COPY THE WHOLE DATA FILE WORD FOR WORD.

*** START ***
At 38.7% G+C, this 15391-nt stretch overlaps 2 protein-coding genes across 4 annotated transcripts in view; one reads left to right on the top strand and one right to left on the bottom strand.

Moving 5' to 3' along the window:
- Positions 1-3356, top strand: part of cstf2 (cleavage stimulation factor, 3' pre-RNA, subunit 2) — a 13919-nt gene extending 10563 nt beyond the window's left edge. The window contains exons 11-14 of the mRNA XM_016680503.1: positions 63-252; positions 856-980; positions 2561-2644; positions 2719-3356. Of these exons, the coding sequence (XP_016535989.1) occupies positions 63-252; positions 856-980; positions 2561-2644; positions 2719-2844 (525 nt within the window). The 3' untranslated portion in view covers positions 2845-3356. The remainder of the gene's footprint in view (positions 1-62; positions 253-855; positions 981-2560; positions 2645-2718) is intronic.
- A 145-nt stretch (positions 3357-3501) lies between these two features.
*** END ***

At 38.7% G+C, this 15391-nt stretch overlaps 2 protein-coding genes across 4 annotated transcripts in view; one reads left to right on the top strand and one right to left on the bottom strand.

Moving 5' to 3' along the window:
- Positions 1-3356, top strand: part of cstf2 (cleavage stimulation factor, 3' pre-RNA, subunit 2) — a 13919-nt gene extending 10563 nt beyond the window's left edge. The window contains exons 11-14 of the mRNA XM_016680503.1: positions 63-252; positions 856-980; positions 2561-2644; positions 2719-3356. Of these exons, the coding sequence (XP_016535989.1) occupies positions 63-252; positions 856-980; positions 2561-2644; positions 2719-2844 (525 nt within the window). The 3' untranslated portion in view covers positions 2845-3356. The remainder of the gene's footprint in view (positions 1-62; positions 253-855; positions 981-2560; positions 2645-2718) is intronic.
- A 145-nt stretch (positions 3357-3501) lies between these two features.